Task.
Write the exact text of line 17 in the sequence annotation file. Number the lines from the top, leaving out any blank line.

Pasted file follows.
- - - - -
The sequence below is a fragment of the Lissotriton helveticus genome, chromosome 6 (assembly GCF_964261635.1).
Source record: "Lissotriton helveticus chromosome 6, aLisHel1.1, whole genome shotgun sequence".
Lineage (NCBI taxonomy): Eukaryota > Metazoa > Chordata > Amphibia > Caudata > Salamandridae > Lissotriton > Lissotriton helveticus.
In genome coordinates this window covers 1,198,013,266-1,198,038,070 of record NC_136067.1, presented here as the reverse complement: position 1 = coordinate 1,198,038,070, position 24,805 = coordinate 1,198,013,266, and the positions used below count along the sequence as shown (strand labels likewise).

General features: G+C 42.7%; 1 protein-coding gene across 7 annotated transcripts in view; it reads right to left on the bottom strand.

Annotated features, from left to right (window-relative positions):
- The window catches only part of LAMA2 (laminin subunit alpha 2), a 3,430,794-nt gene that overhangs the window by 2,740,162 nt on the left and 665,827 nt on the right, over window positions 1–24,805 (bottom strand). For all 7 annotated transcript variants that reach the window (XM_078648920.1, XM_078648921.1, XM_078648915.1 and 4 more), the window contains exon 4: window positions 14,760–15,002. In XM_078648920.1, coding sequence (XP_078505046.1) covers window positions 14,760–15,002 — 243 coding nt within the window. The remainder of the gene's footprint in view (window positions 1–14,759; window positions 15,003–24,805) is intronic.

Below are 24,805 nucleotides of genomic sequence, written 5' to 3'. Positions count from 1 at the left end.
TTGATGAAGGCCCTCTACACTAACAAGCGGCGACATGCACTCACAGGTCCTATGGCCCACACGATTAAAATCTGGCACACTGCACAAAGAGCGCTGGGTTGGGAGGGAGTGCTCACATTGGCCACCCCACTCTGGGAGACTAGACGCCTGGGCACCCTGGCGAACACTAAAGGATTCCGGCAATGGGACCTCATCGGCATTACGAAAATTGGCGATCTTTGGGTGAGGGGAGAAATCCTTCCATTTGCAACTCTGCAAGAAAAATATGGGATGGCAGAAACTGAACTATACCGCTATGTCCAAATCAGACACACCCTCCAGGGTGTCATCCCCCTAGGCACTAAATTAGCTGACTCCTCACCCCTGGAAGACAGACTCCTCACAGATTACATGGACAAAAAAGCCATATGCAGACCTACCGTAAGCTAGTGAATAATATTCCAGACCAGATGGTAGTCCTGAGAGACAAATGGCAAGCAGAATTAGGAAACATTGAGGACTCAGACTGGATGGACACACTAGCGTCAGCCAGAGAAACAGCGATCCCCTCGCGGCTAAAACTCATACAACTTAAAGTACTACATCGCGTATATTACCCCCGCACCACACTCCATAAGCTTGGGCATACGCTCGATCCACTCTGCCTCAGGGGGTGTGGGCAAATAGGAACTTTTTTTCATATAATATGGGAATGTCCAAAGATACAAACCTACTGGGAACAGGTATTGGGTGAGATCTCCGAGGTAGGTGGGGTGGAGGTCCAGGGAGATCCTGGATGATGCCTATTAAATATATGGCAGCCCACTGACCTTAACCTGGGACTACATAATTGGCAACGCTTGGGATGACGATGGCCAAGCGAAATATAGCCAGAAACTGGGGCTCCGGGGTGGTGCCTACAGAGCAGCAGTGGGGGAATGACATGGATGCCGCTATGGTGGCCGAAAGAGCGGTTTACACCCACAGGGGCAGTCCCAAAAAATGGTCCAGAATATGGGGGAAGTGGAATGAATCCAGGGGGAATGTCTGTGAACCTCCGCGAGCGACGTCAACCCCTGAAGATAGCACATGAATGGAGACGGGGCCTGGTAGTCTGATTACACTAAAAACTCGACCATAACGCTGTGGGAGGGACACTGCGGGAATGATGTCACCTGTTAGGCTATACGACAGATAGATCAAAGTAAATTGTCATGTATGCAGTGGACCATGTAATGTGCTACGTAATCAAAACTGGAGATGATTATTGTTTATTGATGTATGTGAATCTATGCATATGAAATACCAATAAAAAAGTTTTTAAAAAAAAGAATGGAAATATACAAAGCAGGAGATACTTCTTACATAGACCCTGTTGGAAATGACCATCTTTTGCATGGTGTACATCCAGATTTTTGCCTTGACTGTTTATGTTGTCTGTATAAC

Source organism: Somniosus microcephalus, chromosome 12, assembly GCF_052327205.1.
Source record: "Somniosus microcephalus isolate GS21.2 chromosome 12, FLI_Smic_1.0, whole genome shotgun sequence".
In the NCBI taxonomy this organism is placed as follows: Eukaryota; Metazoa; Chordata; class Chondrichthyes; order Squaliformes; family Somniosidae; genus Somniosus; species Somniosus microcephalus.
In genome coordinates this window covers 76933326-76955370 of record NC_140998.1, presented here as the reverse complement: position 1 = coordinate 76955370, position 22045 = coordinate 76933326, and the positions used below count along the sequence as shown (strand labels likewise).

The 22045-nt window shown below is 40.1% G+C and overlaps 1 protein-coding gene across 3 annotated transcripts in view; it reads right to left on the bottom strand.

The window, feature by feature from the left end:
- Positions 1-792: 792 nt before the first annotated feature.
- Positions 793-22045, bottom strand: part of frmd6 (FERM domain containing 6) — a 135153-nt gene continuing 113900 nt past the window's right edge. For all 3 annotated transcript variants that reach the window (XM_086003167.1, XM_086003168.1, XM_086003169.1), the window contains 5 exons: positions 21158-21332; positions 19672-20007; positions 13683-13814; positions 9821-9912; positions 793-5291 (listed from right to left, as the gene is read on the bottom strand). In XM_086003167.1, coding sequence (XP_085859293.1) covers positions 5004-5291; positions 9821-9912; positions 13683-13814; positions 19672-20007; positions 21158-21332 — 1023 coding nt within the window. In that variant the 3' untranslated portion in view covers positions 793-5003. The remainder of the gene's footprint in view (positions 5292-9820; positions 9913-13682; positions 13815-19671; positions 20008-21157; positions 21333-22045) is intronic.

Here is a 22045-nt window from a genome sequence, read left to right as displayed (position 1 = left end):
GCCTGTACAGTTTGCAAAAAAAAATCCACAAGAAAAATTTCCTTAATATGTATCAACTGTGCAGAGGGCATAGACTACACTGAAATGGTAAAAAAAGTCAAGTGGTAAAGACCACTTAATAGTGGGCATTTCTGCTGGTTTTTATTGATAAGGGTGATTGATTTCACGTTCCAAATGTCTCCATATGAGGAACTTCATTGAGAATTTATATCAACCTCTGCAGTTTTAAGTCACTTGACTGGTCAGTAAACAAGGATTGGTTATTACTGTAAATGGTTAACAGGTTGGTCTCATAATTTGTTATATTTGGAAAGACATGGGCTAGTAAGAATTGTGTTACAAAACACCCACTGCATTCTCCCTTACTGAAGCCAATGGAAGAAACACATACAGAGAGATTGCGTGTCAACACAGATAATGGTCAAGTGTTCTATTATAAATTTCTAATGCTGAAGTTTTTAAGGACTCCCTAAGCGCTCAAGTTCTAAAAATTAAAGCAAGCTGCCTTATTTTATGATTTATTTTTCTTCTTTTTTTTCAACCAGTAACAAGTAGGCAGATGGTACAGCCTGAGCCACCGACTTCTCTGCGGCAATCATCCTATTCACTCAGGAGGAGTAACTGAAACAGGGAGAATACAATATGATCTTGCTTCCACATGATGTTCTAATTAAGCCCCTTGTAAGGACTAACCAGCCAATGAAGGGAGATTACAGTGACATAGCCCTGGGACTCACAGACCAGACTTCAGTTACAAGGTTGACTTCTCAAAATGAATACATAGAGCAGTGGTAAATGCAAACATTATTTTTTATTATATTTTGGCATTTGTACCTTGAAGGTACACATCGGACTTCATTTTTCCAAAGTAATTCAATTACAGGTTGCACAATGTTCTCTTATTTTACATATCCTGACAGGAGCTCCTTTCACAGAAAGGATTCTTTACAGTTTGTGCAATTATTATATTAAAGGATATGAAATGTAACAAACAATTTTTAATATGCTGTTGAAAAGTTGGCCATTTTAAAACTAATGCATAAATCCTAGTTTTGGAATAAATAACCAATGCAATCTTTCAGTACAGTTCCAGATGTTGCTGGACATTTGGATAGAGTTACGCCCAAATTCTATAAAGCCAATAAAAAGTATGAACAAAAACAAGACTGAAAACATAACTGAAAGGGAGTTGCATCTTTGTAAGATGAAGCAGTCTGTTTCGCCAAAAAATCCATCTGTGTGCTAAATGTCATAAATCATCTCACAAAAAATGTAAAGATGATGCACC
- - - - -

- Positions 793-22045, bottom strand: part of frmd6 (FERM domain containing 6) — a 135153-nt gene continuing 113900 nt past the window's right edge. For all 3 annotated transcript variants that reach the window (XM_086003167.1, XM_086003168.1, XM_086003169.1), the window contains 5 exons: positions 21158-21332; positions 19672-20007; positions 13683-13814; positions 9821-9912; positions 793-5291 (listed from right to left, as the gene is read on the bottom strand). In XM_086003167.1, coding sequence (XP_085859293.1) covers positions 5004-5291; positions 9821-9912; positions 13683-13814; positions 19672-20007; positions 21158-21332 — 1023 coding nt within the window. In that variant the 3' untranslated portion in view covers positions 793-5003. The remainder of the gene's footprint in view (positions 5292-9820; positions 9913-13682; positions 13815-19671; positions 20008-21157; positions 21333-22045) is intronic.